Articles and Topics
Were we right to switch our 4-year-old's preschool?
Q: My 4-year-old was having some fear issues about being left with a teacher at his school. I try to be aware of his thoughts and feelings and after some probing, I discovered she was being left to teach 11 children without any help. This had no hope of changing any time soon, nor was she interested in trying to help me with my son's fears, so my husband and I transferred him to a different preschool.

I realised that for weeks we didn't "hear" his fears, so he had built up this mistrust with us—it was getting to the point where he wouldn’t go anywhere without us. He is starting to relax after three weeks in his new class, and is slowly getting his confidence and independence back and has begun to trust us again. When we decided to move him, we took into consideration that he normally is a confident, independent, and sensitive child. For some reason, these attributes had been torn away through his experience at his former school. In his new school, the teachers are more than willing to give my son the comfort he so needs on occasion—I think this plays a large part in his "recovery".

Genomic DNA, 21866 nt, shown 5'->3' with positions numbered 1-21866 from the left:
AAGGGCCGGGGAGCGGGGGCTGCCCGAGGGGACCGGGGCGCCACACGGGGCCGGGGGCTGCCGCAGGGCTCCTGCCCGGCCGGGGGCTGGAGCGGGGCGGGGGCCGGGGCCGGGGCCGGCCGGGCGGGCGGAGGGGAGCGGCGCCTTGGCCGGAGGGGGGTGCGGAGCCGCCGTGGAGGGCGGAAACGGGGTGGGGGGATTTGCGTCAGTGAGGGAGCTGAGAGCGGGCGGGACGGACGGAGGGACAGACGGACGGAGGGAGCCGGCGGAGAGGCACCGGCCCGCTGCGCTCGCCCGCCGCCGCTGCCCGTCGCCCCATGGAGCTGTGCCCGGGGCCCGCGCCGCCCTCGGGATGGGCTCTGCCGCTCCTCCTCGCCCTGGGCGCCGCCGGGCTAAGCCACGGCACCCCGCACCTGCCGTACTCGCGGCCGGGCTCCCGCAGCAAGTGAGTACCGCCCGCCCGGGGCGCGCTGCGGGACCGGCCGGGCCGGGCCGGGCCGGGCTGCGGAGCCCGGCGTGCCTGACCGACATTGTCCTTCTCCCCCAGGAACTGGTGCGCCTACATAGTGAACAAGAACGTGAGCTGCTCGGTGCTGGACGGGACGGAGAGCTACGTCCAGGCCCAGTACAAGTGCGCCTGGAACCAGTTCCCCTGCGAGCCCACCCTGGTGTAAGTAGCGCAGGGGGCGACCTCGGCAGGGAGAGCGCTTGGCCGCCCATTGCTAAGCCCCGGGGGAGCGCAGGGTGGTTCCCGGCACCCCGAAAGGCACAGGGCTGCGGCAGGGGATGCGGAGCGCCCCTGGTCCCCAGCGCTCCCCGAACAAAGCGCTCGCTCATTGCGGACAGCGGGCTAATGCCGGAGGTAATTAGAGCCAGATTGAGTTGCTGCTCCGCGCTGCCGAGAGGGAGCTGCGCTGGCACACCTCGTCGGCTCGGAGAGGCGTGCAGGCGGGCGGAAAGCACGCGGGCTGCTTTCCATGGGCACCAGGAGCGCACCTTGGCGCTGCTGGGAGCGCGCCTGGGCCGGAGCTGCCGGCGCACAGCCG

We feel we made the right decision, but I still am concerned about the long-term effects of having moved him. We explained the reason we moved him was due to the conflicts, and also explained this was not a normal way of dealing with conflict, but a special circumstance.
A: It sounds as though you certainly did the right thing by moving him out of the school in which he was having problems. Any time you have a teacher who doesn’t listen to a parent (having 11 children by herself is not a good excuse) about anxiety shown by one of the children in her group, it is better to get the child out of the situation as quickly as possible. Willingness to comfort children is an essential attribute of a good teacher. And I wouldn’t worry about whether your explanation about the move will make him expect something that drastic every time he has a problem in school. Young children tend to deal with one situation at a time. If he is happy in the new school, he will make satisfactory progress and give very little thought to why he was moved.